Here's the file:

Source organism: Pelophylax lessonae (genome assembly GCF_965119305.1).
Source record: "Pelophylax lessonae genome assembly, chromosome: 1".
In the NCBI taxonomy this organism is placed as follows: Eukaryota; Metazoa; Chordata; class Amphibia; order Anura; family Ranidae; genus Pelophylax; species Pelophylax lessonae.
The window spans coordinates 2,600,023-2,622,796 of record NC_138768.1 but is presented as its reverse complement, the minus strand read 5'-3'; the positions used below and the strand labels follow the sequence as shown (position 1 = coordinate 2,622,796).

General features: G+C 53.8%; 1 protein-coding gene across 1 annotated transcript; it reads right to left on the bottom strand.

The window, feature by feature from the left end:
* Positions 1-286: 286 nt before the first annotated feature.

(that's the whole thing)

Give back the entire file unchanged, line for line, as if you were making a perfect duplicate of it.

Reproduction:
Source organism: Pelophylax lessonae (genome assembly GCF_965119305.1).
Source record: "Pelophylax lessonae genome assembly, chromosome: 1".
In the NCBI taxonomy this organism is placed as follows: Eukaryota; Metazoa; Chordata; class Amphibia; order Anura; family Ranidae; genus Pelophylax; species Pelophylax lessonae.
The window spans coordinates 2,600,023-2,622,796 of record NC_138768.1 but is presented as its reverse complement, the minus strand read 5'-3'; the positions used below and the strand labels follow the sequence as shown (position 1 = coordinate 2,622,796).

General features: G+C 53.8%; 1 protein-coding gene across 1 annotated transcript; it reads right to left on the bottom strand.

The window, feature by feature from the left end:
* Positions 1-286: 286 nt before the first annotated feature.